Some recruiters may help you negotiate the terms of your contract, once you’re offered the position. An experienced recruiter can use his/her substantial knowledge of the job market to help you discuss the terms and conditions of your new employment. It’s been reported that recruiters can help new hires receive 15 to 20 percent higher salaries and benefits.[v] That being said, it’s imperative that you remain aware of the recruiter’s relationship with the employer. He/she is being paid to fill a position but the complexity is that he/she wants you to be offered as much as possible since his/her fee is almost always dependent on the first year’s compensation. To make things even more complicated, the employer obviously wants the best candidate at the lowest cost.

A quality recruiter will inform you of specific information that can help you present yourself as distinctively as possible from others who are interviewing for the same job. This helps you and the employer make the best decision based on your key features and characteristics. Recruiters have unique information that can help you put your best foot forward; such as the interviewer’s personality, the specific qualities they are looking for and in some cases will reveal where other candidates or previous employees have failed to impress.

The average HR personnel specialist can receive up to 500 email replies to an online job posting. If he/she uses a recruiter, only 2-5 percent (10- 25) of the applicants will be contacted for the role. [vi] That’s why registering with a recruitment firm greatly enhances your chances of getting on that all import “short list”.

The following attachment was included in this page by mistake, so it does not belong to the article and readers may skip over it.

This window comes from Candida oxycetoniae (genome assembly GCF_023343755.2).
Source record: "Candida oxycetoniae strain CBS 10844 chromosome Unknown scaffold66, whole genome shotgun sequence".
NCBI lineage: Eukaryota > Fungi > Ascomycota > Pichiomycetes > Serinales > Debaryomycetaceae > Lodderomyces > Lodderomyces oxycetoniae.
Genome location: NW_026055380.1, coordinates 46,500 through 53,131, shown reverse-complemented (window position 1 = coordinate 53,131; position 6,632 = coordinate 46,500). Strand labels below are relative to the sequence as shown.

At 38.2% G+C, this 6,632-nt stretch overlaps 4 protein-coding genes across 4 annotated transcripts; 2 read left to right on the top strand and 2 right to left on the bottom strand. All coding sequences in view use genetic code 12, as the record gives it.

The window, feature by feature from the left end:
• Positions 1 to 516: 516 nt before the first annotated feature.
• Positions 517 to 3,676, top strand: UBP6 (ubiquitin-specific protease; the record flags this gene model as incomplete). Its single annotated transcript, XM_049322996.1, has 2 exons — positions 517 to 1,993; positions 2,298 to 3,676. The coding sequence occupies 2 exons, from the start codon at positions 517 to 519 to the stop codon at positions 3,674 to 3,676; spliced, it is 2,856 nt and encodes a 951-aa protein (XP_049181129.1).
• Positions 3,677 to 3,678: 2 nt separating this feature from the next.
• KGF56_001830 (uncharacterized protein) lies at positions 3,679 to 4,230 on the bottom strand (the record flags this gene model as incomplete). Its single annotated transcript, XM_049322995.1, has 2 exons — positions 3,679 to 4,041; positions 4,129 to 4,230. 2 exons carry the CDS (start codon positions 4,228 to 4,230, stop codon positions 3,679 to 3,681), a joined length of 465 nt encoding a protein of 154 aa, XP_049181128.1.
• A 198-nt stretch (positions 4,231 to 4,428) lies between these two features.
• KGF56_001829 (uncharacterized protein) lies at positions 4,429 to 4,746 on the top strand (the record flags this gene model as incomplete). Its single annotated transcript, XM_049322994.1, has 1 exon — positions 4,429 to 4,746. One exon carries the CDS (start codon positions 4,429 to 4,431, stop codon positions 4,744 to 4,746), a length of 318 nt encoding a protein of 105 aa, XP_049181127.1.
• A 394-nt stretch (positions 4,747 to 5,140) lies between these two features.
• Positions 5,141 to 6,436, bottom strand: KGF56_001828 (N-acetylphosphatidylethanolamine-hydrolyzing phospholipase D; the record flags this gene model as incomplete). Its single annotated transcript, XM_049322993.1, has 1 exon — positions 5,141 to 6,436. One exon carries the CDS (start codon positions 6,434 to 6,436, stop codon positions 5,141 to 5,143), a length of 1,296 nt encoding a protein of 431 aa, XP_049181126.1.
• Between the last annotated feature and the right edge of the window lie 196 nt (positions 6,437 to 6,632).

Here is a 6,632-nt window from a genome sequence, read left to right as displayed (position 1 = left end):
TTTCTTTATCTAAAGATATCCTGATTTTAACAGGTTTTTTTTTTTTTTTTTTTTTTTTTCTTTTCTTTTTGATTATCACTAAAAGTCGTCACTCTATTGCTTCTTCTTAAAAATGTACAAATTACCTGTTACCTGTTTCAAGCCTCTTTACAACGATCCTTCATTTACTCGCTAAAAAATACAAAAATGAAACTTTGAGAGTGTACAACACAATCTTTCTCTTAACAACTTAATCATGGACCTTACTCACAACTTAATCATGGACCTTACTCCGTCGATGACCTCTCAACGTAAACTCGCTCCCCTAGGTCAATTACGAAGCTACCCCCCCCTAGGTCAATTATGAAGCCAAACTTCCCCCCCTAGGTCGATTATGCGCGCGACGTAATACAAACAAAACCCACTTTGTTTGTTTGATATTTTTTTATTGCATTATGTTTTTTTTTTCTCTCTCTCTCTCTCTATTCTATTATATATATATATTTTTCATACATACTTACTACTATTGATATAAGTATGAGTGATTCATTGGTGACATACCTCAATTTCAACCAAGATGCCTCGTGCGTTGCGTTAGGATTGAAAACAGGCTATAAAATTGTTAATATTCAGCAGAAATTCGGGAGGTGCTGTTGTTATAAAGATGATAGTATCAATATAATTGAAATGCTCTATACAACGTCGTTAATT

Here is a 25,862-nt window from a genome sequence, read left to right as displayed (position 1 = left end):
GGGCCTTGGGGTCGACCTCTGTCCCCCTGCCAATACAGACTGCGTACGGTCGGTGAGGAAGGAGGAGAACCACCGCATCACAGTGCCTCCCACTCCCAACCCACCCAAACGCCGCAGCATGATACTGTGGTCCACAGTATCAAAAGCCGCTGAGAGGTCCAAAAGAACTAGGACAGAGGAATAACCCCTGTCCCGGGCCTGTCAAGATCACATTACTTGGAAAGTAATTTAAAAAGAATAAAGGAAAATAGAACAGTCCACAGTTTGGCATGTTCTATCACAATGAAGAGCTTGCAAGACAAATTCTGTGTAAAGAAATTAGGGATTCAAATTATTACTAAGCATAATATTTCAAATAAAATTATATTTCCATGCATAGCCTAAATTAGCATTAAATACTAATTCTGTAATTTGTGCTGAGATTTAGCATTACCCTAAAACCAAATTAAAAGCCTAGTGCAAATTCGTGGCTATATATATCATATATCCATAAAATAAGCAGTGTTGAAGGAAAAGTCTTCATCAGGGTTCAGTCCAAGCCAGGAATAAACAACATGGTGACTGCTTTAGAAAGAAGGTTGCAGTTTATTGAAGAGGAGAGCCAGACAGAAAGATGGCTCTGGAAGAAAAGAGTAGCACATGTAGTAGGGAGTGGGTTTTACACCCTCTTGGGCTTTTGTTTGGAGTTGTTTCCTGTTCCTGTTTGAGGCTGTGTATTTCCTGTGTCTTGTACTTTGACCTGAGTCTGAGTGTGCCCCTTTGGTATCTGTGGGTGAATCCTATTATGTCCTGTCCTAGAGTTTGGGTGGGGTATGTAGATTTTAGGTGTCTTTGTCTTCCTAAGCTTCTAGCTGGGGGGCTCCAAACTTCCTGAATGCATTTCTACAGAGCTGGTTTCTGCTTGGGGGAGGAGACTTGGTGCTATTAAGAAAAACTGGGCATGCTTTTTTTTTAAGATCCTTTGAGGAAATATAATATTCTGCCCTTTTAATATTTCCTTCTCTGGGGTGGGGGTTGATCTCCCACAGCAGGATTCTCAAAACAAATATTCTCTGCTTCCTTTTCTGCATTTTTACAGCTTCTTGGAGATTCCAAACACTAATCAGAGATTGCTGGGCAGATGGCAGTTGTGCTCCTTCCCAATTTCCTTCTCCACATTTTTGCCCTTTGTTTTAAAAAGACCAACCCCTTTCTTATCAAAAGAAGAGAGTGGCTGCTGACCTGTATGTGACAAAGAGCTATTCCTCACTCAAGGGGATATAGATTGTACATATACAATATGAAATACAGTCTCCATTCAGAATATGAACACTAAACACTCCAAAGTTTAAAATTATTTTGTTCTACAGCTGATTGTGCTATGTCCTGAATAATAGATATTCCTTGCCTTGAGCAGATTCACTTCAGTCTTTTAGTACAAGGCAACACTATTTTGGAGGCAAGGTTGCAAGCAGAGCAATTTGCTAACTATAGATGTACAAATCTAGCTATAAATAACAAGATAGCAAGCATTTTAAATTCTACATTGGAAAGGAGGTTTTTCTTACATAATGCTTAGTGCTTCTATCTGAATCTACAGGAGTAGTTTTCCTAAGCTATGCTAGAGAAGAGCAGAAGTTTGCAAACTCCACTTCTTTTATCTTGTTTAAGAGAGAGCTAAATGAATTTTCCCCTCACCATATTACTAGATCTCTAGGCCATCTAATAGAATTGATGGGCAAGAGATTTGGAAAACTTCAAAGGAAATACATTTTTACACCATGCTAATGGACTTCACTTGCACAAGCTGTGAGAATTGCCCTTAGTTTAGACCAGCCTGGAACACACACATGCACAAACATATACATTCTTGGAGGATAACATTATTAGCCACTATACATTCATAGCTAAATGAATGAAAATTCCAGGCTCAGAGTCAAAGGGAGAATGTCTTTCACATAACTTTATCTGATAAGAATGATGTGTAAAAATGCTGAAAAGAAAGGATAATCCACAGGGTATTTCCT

One of the biggest advantages of using a recruiter is that the potential employer and the applicants are both serious about the job. You know the employer is sincerely seeking to fill a position because they’ve hired a recruiter and the employer knows you’ve contacted the recruiter with genuine interest in finding a job.

The average person hunts for a job about 6 times over the course of their career. Experienced recruiters make hundreds of job placements during their career.[vii] They know what to do because they are involved in the process day in, day out. They will have suggestions and recommendations about what your resume should look like, what to say during an interview and how you should present yourself. Listen to them – take notes and prepare accordingly.

An established recruiter in a well respected recruitment firm gives you an edge over your competition, an edge that often lasts long after they’ve helped you with your first job placement. Your relationship with your recruiter can mature into a lifelong professional association that can help you with future job searches. There are many stories of recruiters finding obscure jobs for candidates that otherwise would never have been within their scope or reach. That’s why making friends with your industry’s top recruiters in a valuable investment in your career.

Nurture your relationship with recruiters – it’s an investment that can pay off over a lifetime.